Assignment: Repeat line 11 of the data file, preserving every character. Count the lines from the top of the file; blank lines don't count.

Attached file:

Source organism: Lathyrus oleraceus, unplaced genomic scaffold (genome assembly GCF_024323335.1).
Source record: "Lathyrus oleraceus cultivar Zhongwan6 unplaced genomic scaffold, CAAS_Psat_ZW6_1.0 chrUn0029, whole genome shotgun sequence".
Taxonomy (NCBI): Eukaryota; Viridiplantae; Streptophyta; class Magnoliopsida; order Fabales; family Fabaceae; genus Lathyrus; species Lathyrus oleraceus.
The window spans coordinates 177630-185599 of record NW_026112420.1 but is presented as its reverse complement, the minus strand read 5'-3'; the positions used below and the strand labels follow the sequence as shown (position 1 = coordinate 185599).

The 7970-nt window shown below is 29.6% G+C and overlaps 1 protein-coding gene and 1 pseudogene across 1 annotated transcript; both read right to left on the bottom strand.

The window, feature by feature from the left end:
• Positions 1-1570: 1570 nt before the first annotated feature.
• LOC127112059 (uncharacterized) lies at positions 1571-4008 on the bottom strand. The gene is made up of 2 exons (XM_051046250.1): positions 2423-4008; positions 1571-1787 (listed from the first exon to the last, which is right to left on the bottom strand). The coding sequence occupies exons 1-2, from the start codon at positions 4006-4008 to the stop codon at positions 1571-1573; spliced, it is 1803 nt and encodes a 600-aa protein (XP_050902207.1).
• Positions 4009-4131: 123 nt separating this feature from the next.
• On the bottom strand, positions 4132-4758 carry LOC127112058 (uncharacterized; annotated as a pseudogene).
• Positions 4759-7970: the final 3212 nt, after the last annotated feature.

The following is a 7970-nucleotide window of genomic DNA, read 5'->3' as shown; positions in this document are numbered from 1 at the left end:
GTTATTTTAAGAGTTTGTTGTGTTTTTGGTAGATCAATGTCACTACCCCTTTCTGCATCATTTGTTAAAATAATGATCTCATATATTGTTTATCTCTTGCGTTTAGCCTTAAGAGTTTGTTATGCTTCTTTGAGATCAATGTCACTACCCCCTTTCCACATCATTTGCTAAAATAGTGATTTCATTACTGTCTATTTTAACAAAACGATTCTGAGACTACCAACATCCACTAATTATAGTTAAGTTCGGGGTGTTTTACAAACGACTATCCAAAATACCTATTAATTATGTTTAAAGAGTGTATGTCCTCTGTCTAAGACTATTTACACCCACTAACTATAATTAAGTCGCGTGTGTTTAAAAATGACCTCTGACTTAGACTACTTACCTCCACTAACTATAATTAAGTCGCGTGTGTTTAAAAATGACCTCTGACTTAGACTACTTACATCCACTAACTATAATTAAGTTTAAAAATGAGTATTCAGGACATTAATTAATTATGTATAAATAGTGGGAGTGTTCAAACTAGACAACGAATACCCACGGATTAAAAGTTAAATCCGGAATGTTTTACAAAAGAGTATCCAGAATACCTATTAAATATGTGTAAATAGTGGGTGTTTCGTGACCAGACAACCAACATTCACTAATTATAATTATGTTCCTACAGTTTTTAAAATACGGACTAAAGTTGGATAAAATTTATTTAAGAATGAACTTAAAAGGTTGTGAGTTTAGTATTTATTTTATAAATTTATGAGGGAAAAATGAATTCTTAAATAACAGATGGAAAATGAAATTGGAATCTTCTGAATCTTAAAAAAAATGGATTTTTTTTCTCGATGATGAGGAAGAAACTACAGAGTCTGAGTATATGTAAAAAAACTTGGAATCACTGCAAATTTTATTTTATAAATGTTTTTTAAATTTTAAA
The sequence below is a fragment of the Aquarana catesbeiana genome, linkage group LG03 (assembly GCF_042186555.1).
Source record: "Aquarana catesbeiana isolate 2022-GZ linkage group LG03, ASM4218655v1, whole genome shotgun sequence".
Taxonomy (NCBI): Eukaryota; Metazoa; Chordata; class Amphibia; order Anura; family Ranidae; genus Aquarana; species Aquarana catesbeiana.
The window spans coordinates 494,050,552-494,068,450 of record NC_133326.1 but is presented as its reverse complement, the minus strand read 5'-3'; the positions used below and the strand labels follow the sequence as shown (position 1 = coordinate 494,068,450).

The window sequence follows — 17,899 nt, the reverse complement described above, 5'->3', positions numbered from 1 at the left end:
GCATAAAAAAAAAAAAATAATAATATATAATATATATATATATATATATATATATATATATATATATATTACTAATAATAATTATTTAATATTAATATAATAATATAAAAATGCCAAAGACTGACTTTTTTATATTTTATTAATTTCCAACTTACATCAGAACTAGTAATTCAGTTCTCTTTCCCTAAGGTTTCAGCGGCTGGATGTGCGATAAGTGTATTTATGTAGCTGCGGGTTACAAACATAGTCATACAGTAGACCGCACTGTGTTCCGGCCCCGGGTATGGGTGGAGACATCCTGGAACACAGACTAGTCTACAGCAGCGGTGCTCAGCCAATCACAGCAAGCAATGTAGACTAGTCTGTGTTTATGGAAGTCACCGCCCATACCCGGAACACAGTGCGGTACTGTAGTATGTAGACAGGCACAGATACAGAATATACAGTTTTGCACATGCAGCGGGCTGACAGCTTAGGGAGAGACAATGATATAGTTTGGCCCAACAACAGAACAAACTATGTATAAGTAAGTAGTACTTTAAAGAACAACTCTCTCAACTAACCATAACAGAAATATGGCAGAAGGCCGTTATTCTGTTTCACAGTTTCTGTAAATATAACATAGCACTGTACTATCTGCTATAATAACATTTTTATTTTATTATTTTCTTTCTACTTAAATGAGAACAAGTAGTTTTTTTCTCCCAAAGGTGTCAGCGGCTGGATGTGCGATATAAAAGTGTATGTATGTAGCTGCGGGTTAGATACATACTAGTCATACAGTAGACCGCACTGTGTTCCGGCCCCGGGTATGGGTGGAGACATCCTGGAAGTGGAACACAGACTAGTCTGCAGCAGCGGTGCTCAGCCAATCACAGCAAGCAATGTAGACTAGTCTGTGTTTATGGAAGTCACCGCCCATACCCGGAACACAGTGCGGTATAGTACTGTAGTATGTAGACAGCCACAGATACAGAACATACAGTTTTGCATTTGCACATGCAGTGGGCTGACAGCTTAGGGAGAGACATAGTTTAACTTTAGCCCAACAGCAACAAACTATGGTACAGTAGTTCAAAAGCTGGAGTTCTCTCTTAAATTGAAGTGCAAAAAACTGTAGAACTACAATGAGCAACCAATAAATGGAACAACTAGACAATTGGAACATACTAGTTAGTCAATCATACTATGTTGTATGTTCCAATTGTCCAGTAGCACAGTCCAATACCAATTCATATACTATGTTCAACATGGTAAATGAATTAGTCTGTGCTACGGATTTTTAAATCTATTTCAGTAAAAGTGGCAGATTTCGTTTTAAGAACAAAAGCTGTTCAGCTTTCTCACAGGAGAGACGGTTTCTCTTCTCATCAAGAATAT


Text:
• Positions 4759-7970: the final 3212 nt, after the last annotated feature.